Yes they have a tendency to die. Saltwater systems are much worse...<br /> <br /> L<br />
Id imagine so...i was thinking about taking on the challenge of saltwater but eventually decided against it.&nbsp; Seems to expensive, tedious, and to be honest, a little too much work!&nbsp; haha.&nbsp; Theyr'e beautiful though!<br />
Yes they are pretty (&quot;look it's Nemo!&quot;) - but you are bang-on with expensive, tedious, and too much work.<br /> <br /> L<br />
<a id="fck_paste_padding" rel="nofollow">Hey guys, I recently read that Rams have a short life span...about 2 years max. &nbsp;That's likely the main factor for the demise of yours. &nbsp;btw, marine aquariums aren't much harder, if you keep it simple. &nbsp;However, initial expense is certainly higher, e.g., Nemo costs $30. &nbsp;&lt;g&gt; &nbsp;(My aquariums: 1 fresh, 1salt).</a>
I've known people have saltwater kit and (what I said). How does the simple method work (interested)?<br /> <br /> L<br />
Experimenting (i.e. &quot;Hmm, what a pretty fish! I think I'll get it.&quot;) costs more in marine aquariums because your choices are vast, which increases your chances of problems/incompatibilites. &nbsp;Like fresh tanks, incompatibility often equals death, which makes everything harder.<br /> <br /> Mostly what I meant by keeping it simple is keeping hardy species of fish and creatures that are compatible. &nbsp;Complexity and incompatibility increase with each new species added. &nbsp;Keeping a clownfish and an anemone is not hard to do, if they are healthy specimens, and you leave it at that.&nbsp;&nbsp;But people tend to want to add more creatures after that. &nbsp;Problems develop with the increased complexity of the marine env't, and it becomes &quot;harder&quot; to succeed.<br /> <br /> You have to know what you're buying and how to care for it. &nbsp;Fish store sales people look for reasons to say &quot;yes&quot; (it's not their fault, it's just their job),&nbsp;so it's easy come home with things to which you yourself would've (should've?)&nbsp;said &quot;no,&quot; had you been better informed.<br /> <br /> At least that's my experience; your mileage may vary. &nbsp;:-)
pH nutrient / pollutants? People tell me that it's harder in saltwater but I've not tried. But that's the tank rather what's in it, I'd love to have a cuttlefish...<br /> <br /> L<br />
Ok, originally I said marine aquariums &quot;aren't much harder,&quot; but that comes with the conditions I explained earlier.<br /> <br /> I have test strips that work for both fresh and marine, and have had no need to adjust pH. &nbsp;Nutrients vs. pollutants is the same issue in both places, too. Gravel vacuuming makes a big difference, which I do during the weekly water change. &nbsp;Marine critters are more sensitive than fresh creatures to lapses in required water change.<br /> <br /> Advice: read, read, read, read, read, read, read.<br /> <br /> No disrespect intended, but I think&nbsp;people forget keeping fish takes a lot more than just admiring a beautiful tank. &nbsp;In fact, to be successful, I think&nbsp;it's more work than having a dog or a cat. &nbsp;(Once, I worked at a bookstore, and found there's a lot more to it than just reading books all day. In fact, there's no time for reading books. &nbsp;They wanted me to work all the time!)<br /> <br /> Cuttlefish are cool; but, from what I've read, they're very challenging. &nbsp;They're not for beginners, unless killing them is the plan. &nbsp;One article I read said you need at least a 200 gallon tank for one, too. &nbsp;With water being their &quot;air,&quot; more water is always best for your fish. &nbsp;But, imagine changing 20 gallons or more (10% minimum, remember) per week.<br /> <br /> Try starting a 10 or 20 gallon tank with some hardy creatures, and see if it grows on you. &nbsp;Some people don't enjoy the work involved, or the inevitable ups and downs of aquariums. &nbsp;If it turns into a lifelong obsession or hobby, you'll know when it's time to try a cuttelfish or baby octopus. &nbsp;:)<br />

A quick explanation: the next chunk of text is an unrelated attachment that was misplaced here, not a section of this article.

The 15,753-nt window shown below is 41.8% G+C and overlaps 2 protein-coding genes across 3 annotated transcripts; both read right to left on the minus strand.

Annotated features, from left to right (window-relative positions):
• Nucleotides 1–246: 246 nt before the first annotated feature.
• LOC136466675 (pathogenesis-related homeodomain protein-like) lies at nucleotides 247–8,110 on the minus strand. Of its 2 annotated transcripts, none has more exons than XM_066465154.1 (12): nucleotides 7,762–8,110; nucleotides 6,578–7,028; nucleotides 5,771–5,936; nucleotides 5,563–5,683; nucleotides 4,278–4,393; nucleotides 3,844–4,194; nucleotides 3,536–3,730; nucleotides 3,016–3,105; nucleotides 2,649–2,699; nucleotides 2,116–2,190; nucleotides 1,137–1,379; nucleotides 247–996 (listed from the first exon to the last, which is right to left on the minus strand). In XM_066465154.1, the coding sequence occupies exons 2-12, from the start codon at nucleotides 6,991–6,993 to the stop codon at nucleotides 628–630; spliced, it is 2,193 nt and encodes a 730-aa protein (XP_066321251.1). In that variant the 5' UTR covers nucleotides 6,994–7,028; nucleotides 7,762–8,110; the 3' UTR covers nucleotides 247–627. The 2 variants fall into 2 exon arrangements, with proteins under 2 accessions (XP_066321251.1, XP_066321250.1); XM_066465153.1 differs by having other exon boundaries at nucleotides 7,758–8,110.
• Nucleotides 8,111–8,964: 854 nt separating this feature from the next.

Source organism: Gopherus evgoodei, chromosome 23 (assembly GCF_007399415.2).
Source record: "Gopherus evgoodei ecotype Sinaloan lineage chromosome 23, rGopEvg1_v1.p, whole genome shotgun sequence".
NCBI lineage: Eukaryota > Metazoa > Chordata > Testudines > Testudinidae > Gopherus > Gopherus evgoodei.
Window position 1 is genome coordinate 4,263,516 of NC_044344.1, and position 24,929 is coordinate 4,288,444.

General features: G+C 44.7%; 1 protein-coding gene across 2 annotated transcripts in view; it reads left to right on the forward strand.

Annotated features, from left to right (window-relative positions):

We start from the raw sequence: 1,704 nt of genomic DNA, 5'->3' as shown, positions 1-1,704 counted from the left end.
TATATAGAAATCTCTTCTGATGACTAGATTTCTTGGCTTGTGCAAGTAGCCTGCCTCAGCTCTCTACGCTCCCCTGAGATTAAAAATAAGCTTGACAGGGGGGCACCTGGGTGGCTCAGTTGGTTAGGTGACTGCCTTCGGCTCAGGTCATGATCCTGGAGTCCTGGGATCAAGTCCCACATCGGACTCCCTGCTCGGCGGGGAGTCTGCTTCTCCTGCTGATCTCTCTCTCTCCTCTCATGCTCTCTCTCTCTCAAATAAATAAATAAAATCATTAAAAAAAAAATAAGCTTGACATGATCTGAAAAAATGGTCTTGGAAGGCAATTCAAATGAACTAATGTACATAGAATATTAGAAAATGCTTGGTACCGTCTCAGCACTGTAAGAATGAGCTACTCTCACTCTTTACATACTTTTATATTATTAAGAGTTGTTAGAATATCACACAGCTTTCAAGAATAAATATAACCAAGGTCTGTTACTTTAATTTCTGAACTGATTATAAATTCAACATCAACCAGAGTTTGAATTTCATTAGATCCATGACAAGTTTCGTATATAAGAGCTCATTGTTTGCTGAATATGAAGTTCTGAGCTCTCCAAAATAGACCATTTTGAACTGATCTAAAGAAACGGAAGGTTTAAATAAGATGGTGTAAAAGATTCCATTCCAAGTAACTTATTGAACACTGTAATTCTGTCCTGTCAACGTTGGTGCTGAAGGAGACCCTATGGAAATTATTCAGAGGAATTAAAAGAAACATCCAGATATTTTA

I'd agree with you there, but add that things dying / being eaten seems to be part of the deal whatever you do...<br /> <br /> L<br />
Google &quot;Nature Aquarium&quot;.&nbsp; This style of design which originated in Japan and focuses on lushly planted aquariums brings out the aesthetic potential of freshwater aquariums to their fullest.&nbsp; Unfortunately, this style has yet to catch on in the U.S. and a lot of people here still think you need to have an expensive, overrated, saltwater aquarium to have a beautiful tank. &nbsp; <br />